Casey Kasem, who has died aged 82, was a man who never claimed to love rock 'n' roll but who nevertheless built a long and lucrative career from it, hosting one of radio's most popular syndicated pop music shows, American Top 40.
The show, which first aired in the summer of 1970, was a four-hour feast of homey sentiment and American optimism totally at variance with the spirit of rebellion dominating the music culture of the day.
But the format struck a chord. Only five radio stations carried the show on its debut, but within a year more than 100 did, and by the mid-’70s it had reached nearly 1,000 outlets – “coast-to-coast”, as Kasem liked to say.
Kasem was born in Detroit to Lebanese parents Amin and Helen Kasem. After graduating from Wayne State University, he worked in local radio, produced broadcasts for the Armed Forces Network and then landed in Los Angeles, at KRLA, where he developed his trademark of introducing records with historical tidbits about the artists.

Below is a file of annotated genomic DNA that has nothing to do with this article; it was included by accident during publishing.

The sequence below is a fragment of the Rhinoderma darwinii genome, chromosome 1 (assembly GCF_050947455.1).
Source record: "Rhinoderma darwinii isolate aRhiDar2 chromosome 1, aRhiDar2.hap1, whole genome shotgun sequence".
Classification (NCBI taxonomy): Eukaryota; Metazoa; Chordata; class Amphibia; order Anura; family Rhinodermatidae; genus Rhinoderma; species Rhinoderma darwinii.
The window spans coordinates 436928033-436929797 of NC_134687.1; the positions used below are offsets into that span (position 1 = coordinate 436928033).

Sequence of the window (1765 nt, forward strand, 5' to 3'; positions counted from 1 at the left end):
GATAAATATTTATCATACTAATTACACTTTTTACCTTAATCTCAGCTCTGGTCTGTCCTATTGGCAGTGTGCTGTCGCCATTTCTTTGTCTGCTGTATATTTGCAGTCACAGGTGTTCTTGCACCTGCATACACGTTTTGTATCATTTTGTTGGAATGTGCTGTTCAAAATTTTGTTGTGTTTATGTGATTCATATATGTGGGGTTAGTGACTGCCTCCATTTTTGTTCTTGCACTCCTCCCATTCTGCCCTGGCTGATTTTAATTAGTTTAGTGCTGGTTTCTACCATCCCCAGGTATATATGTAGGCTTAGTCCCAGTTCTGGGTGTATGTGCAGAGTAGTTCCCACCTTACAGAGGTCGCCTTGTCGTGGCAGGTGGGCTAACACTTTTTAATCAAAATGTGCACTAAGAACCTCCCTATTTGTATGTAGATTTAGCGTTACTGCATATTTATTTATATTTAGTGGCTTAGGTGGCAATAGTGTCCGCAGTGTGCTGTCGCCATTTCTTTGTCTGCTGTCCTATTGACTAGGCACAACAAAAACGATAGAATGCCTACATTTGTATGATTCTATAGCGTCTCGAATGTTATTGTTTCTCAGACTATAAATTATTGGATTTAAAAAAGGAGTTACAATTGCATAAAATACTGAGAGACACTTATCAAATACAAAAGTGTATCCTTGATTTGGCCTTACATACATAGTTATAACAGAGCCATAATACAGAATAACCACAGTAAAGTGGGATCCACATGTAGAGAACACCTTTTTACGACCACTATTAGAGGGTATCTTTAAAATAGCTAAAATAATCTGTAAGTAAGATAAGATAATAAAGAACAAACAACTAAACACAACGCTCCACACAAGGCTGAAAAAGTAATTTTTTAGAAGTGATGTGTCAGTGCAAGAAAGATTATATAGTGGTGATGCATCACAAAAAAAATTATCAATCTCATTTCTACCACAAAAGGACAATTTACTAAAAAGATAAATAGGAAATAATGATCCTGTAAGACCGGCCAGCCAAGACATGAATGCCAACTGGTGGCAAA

Kasem’s was known for his heartfelt readings of listeners’ song dedications, wholesome anecdotes about the lives of the pop stars, and an endless store of solid, if cringe-inducing, pieces of advice, like his touchstone signoff: “Keep your feet on the ground and keep reaching for the stars.”
He had always wanted to be a movie actor but never had much success beyond cameo roles, though he did become the voice of Shaggy the dog in the Scooby-Doo cartoon.
Kasem liked to picture people listening to his show as a family while going to a religious service: “I feel good that you can be going to synagogue or church and listen to me, and nobody is going to be embarrassed by the language that I use, the innuendo. Quite frankly, I think we’re good for America.” He is survived by his wife, Jean, and children Liberty, Julie, Michael and Kerri.